In History of the Hour, Gerhard Dohrm-van Rossum takes polite but insistent issue with former studies of the history of the clock and the consequent change in social and mental order.  He places the development of the wheeled clock in the early 1300s, about 100 years later than other scholars, differentiates between the hour striking clock and other clock models, and attributes the spread and distribution not to merchants but to princes and city administrators.  He concludes by describing how and  when clock time overtook the city, the worker's day,  the region and then the world.

Max Weber and Lewis Mumford, as perpetrators of particular errors, are cited early on. They and others "fail to distinguish between alarm devices,  mechanical clocks, and striking clocks." 1  and credit the church, particularly the Benedictines, with too much influence over the spread of a mechanically ordered life.  Rossum suggests that the Benedictines were focused on the order of  chants, not on the precise time for the order. "In the interest of communal performance, the handling of the rhythm of the day was elastic."  (37)  As well, Rossum notes that the system of hour keeping varied greatly from region to region.  Regions differed as to when the day started -- at midnight or at dawn -- to  the divisions of the days -- systems around 12 and around 100 were in practice and as to the actual length of seconds and minutes.

The important mechanical inventions in moving from a water or candle clock -- all known since antiquity -- to the was the escapement and other delaying and motion regulating devices, such as the much later spring.  Rossum suggests that the innovations were northern Italian, but concedes that the evidence is simply too scanty and the too widespread to pinpoint the inventors of some of the key parts of the clock.  However, once regulating weights and bars were incorporated into the clock, miniaturization was not far behind, and portable clocks were in existence in the early 1400s.  Mechanics and inventors were drawn to clocks from many disciplines.  Monks,  goldsmiths, armorers and architects: anyone who could get a town's commission and perform successfully was likely to continue in the craft.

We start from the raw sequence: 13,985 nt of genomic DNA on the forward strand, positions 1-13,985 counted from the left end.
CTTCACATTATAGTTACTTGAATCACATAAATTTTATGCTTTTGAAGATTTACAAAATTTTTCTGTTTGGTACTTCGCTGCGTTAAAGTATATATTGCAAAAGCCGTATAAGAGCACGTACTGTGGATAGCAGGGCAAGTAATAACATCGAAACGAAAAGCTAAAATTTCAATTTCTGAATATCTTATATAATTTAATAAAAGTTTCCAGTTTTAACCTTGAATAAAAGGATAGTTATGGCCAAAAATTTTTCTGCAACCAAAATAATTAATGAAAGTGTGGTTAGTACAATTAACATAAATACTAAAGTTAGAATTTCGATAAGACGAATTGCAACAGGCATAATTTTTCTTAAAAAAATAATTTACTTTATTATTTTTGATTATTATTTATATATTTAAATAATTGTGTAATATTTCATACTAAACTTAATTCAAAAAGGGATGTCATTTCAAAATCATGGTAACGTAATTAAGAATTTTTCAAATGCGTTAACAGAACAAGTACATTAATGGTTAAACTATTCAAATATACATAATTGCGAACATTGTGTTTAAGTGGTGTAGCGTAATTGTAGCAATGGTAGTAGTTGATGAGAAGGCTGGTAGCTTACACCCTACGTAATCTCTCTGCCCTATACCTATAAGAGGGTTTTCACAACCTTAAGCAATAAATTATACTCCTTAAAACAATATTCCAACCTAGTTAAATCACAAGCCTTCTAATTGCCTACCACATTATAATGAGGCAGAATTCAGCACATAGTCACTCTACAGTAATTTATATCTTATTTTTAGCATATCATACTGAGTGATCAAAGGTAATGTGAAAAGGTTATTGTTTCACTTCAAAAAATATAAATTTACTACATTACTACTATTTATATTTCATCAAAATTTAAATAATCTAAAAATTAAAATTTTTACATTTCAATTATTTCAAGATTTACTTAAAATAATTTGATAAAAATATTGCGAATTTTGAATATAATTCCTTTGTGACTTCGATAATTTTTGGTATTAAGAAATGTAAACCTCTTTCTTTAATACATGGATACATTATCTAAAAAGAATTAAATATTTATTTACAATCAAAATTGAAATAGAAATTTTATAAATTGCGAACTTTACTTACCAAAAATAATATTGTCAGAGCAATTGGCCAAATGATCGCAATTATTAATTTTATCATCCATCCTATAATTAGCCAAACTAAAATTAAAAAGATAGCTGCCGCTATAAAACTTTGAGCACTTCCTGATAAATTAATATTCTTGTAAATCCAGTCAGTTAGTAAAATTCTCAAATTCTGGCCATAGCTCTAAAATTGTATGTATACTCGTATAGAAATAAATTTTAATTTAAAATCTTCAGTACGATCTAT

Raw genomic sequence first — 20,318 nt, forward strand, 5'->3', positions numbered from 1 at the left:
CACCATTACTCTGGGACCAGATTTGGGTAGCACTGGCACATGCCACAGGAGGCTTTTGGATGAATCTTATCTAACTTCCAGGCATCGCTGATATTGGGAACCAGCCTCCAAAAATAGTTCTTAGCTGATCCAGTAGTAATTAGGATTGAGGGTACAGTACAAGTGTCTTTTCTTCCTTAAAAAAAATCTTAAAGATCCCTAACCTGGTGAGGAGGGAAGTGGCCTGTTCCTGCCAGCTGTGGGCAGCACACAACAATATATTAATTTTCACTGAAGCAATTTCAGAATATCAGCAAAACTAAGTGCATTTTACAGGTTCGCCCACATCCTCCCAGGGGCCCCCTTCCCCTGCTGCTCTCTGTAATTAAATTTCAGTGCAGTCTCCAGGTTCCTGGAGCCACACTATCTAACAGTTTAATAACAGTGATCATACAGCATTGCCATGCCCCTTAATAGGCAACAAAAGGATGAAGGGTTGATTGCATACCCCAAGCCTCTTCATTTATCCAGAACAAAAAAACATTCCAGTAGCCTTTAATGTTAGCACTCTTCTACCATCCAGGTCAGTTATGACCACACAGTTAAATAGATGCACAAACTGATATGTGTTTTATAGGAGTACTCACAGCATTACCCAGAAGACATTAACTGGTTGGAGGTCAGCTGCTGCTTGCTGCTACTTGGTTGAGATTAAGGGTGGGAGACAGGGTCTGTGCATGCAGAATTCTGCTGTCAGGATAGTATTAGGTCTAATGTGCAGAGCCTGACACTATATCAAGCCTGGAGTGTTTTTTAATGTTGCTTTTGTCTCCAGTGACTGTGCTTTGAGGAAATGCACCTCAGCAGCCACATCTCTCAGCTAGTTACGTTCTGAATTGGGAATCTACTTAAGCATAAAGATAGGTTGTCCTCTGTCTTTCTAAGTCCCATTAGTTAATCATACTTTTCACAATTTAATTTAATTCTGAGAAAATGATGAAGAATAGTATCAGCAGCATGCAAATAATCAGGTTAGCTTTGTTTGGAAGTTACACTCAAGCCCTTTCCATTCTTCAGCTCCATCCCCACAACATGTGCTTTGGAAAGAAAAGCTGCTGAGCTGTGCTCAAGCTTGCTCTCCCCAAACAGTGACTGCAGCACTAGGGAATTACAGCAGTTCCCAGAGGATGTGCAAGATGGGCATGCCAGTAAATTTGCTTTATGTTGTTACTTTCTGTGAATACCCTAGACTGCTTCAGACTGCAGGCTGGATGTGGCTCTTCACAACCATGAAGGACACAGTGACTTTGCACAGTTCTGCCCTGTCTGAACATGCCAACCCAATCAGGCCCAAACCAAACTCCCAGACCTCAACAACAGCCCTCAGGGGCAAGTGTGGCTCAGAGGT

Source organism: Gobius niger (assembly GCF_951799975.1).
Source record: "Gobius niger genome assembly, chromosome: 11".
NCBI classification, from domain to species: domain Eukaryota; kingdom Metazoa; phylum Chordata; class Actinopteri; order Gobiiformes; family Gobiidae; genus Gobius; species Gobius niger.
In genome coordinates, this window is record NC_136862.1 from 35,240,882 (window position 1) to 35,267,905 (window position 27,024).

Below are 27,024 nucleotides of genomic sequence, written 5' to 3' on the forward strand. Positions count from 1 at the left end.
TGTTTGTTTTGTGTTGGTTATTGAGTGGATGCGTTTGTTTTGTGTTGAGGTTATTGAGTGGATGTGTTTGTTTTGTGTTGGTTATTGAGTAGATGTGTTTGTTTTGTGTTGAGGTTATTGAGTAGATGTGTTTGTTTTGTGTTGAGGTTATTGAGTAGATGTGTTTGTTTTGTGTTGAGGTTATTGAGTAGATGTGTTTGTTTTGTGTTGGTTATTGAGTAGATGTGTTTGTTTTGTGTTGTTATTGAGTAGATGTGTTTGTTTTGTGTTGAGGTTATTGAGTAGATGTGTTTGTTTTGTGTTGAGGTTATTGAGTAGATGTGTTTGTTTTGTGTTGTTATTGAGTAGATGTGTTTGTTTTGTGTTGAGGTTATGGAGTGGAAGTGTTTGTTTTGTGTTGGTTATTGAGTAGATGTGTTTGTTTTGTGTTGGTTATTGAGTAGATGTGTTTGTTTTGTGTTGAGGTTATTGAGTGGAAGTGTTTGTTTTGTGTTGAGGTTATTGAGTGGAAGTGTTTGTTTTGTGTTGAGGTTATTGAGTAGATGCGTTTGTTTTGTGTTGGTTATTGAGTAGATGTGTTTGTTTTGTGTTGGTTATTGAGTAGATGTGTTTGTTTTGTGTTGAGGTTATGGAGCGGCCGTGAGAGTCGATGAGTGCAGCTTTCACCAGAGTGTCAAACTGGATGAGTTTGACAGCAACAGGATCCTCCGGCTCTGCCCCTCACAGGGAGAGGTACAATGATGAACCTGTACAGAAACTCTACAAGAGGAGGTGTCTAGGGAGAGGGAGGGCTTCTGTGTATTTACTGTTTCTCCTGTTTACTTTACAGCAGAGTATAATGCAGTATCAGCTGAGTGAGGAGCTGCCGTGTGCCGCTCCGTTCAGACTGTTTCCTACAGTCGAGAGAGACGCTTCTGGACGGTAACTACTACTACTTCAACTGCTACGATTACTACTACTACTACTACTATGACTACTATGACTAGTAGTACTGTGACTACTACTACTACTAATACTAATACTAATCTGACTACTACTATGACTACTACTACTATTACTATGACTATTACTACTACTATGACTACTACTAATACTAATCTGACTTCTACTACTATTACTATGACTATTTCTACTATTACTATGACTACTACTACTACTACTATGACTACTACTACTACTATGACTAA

Cities and princes (not merchants) began to commission striking clocks as early as 1307. "The overall contribution that territorial lords great and small made to the diffusion of public clocks in the cities of Europe was undoubtedly impressive.  Still, even in regions where such activities are very densely documented they were not the rule.  In the vast majority of cases we must assume that the impetus for the acquisition of public clocks came from the communities themselves." (140)  Intense town rivalry accounts for the rapid spread of clock towers.  Rossum detects no strongly discernible pattern in the spread of clocks, except to say that the northern Italians appeared to fall behind other regions, and that the Turks and Islamic countries contributed important texts and models for automata, while resisting the public clock as a site of public rebellion and an undermining of the authority of the muezzin.

 Rossum believes it is the striking clock that was the truly radical innovation for the Middle Ages.  The cacophony of bells, used for signals, for power struggles and for the ordering of the day's prayers, was replaced by a simpler signal system which simply told what time of day it was, and thus indicated the action to be  performed.  What stands out in Rossum's account is not the invention of the wheeled clock itself, but the speed with which it was adopted, hailed as the thing desired, and become inextricably incorporated into daily life.  (Consider that a punishment for  a town was removing its bells and clock.)  Not until the 1900s, when post and transportation made the spread of one world time possible, did the reign of the regional clock begin to crumble.

1  Gerhard Dohrm-van Rossum.  History of the Hour.  Trans. Thomas Dunlap.  Chicago: University of Chicago Press, 1996.  35